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CRANE, HART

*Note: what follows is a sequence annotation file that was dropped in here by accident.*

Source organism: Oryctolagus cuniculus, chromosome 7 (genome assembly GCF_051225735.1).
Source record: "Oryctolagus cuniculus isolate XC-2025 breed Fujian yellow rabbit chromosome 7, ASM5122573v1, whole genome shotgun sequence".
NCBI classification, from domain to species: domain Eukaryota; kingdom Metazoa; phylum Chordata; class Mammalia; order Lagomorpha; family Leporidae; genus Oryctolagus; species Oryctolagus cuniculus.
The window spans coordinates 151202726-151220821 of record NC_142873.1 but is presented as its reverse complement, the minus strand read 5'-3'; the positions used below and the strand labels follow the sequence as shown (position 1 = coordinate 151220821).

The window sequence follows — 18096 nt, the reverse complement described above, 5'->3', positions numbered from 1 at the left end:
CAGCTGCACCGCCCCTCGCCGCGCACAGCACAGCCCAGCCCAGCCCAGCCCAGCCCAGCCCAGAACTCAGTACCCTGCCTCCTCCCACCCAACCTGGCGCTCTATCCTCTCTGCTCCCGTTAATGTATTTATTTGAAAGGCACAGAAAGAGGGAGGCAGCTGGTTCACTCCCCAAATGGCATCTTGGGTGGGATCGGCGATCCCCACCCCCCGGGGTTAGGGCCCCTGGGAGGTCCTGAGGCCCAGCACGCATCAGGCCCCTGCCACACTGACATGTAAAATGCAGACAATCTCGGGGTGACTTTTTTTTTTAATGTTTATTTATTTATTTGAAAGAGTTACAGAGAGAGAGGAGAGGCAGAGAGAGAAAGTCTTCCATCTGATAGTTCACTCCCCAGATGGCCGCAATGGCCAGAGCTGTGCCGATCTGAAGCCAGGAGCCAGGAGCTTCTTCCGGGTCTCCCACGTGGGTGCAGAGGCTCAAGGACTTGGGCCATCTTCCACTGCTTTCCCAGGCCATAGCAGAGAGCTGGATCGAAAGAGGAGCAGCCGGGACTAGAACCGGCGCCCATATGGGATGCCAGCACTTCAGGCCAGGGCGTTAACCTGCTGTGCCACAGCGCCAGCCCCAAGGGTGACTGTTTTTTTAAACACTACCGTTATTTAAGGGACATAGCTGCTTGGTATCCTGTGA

CRANE, HART (21 July 1899-27 Apr. 1932), a modern, lyrical poet of the 1920s, was born in Garretsville, Ohio, to Grace Hart and C.A. Crane, millionaire candy manufacturer. In 1909, after his mother and father separated, he and his mother moved to Cleveland. Crane began writing verse at 13, publishing his first poem at 16 (1915) in Bruno's Weekly while attending East High School. He attempted a college education but was mainly self-taught. While writing and studying, he held jobs with advertising companies in Cleveland and served a brief stint as a PLAIN DEALER reporter. Moving to New York, Crane published poems in the small-press literary magazines Dial, Seven Arts, Poetry, and others. His first collection, White Buildings (1926), was well received. A wild life, including alcoholism and homosexual behavior, established him as a legendary figure. He traveled through California (1927-28) and Europe (1928-29). In 1930 he published The Bridge, his most famous collection, using the Brooklyn Bridge as a metaphor for American life and destiny, which won him critical acclaim and a Guggenheim Fellowship in 1931. In 1931, Crane lived in an artists' colony outside of Mexico City and worked on an epic poem about the conquest of Mexico, which he never finished. In 1932, Crane's depression, alcoholism, and the feeling he had lost his poetic powers led him to jump ship while sailing to America to settle his father's estate. His body was never recovered. His collected poems were published posthumously in 1933.